(Net Income – Dividends on Preferred Stock (200,000)) / Outstanding Shares (100,000 – 200,000)

But it remains unclear which of the two variant outstanding share values to incorporate into the equation: 100,000 or 200,000. The former would result in an EPS of $1, while the latter would result in an EPS of $2. In order to account for this inevitable variation, financial calculations can more accurately employ the weighted average of outstanding shares, which is figured as follows:

(Outstanding Shares x Reporting Period A) + (Outstanding Shares x Reporting Period B)

In the above example, if the reporting periods were each half of a year, the resulting weighted average of outstanding shares would be equal to 150,000. Thus, in revisiting the EPS calculation, $200,000 divided by the 150,000 weighted average of outstanding shares would equal $1.33 in earnings per share.

Shares Outstanding vs. Floating Stock

Floating stock is a narrower way of analyzing a company’s stock by shares. It excludes closely held shares, which are stock shares held by company insiders or controlling investors. These types of investors typically include officers, directors, and company foundations.

How Many Shares Should I Buy of a Stock?

You know which companies you want to invest in, but how many shares should you buy?

So, you’ve done some research and have decided on a stock you want to own, but don’t know how many shares you should buy in your brokerage account.

There are several factors that you should consider when trying to determine position size, which is the number of shares you’ll buy. One obvious factor is how much money you have to invest, but there are some others you should keep in mind as well. Here’s a quick rundown that can help you find the ideal number of shares you should buy using your desired investment amount, as well as a few other considerations that might apply to you.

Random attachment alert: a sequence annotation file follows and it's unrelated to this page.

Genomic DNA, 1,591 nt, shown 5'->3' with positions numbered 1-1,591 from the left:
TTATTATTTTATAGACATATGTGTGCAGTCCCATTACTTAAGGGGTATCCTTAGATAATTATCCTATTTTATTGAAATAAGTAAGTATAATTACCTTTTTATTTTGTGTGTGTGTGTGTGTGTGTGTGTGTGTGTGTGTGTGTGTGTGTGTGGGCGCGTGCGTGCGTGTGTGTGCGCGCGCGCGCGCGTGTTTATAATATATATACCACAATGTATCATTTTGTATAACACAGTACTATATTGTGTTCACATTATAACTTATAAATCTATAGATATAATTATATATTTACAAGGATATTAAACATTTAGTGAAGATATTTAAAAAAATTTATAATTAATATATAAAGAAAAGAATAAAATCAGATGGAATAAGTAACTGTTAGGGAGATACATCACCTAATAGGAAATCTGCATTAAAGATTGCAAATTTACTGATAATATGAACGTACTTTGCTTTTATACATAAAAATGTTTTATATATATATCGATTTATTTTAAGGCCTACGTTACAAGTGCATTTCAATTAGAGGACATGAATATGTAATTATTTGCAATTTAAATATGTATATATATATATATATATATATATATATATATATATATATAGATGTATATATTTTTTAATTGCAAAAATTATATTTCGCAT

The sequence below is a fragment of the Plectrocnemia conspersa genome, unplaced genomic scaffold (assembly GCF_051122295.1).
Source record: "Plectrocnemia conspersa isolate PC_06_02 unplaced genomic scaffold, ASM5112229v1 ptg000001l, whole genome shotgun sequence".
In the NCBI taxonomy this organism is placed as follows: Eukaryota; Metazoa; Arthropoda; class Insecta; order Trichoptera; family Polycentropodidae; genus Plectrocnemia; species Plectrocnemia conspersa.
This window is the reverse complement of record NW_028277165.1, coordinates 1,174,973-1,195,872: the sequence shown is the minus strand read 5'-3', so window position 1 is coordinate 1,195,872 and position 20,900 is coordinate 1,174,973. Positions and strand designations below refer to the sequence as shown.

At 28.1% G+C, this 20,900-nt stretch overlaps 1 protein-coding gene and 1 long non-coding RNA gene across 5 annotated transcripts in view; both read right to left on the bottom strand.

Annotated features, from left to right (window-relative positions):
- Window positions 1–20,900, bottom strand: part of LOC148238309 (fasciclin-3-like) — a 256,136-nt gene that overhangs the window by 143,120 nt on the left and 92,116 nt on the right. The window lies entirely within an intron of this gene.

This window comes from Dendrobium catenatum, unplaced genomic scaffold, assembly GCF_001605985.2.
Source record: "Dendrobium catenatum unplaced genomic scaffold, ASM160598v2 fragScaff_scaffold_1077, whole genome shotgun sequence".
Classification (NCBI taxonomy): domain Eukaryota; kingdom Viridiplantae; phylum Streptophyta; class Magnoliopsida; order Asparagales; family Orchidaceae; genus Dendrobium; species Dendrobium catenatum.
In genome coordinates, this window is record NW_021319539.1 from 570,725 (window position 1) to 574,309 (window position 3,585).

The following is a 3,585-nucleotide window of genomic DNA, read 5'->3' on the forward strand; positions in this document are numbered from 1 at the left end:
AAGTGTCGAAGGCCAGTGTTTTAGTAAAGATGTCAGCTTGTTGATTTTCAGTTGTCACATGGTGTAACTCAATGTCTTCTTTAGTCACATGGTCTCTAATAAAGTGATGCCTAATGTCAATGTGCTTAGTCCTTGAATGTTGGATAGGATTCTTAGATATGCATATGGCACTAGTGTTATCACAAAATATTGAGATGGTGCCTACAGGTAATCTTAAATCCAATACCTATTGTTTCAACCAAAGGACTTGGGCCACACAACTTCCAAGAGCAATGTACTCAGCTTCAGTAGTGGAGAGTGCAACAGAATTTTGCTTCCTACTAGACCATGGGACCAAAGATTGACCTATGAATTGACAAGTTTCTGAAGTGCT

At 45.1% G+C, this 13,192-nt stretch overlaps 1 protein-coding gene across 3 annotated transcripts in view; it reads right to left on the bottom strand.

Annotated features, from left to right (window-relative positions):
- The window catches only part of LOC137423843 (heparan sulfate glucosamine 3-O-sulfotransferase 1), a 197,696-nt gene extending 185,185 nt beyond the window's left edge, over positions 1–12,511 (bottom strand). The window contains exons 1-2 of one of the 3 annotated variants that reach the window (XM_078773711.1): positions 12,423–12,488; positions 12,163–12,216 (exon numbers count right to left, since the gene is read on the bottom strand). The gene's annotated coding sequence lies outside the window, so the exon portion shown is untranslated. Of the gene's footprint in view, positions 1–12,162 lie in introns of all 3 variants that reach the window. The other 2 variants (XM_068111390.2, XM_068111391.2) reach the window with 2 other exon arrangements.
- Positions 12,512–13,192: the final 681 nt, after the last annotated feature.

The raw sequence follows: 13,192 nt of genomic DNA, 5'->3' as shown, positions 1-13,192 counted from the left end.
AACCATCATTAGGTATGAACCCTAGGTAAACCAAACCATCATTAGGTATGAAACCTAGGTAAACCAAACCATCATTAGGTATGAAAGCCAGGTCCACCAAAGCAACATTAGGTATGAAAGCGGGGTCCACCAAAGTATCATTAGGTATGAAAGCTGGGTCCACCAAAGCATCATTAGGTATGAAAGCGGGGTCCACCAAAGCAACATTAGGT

Image source: Getty Images.

How to determine how many shares you can buy

If you already have a dollar amount in mind that you want to invest in a stock, determining how many shares you should buy is rather easy. Here’s the procedure:

  1. Look up the current price of one share by viewing a stock quote.
  2. Divide the dollar amount you wish to invest by the current share price.
  3. If your broker allows you to buy fractional shares (only a few do) this is how many shares you can afford. If you can’t buy fractional shares, round the result of the calculation down to the nearest whole number.

For example, let’s say that I want to invest in Walmart (NYSE: WMT) and that I have $1,000 in cash in my brokerage account. We’ll assume that I cannot buy fractional shares.

A quick glance at a quote shows me that Walmart is trading for just under $120 per share. Dividing $1,000 by $120 gives a result of 8.33. Rounding down tells me that I can buy eight shares of the stock.

Can you buy one share of stock?

Absolutely you can invest in just one share of a stock — and it has become far more practical to do so than it used to be. Now that most major brokers have done away with trading commissions, it is feasible for you to start investing with very little money.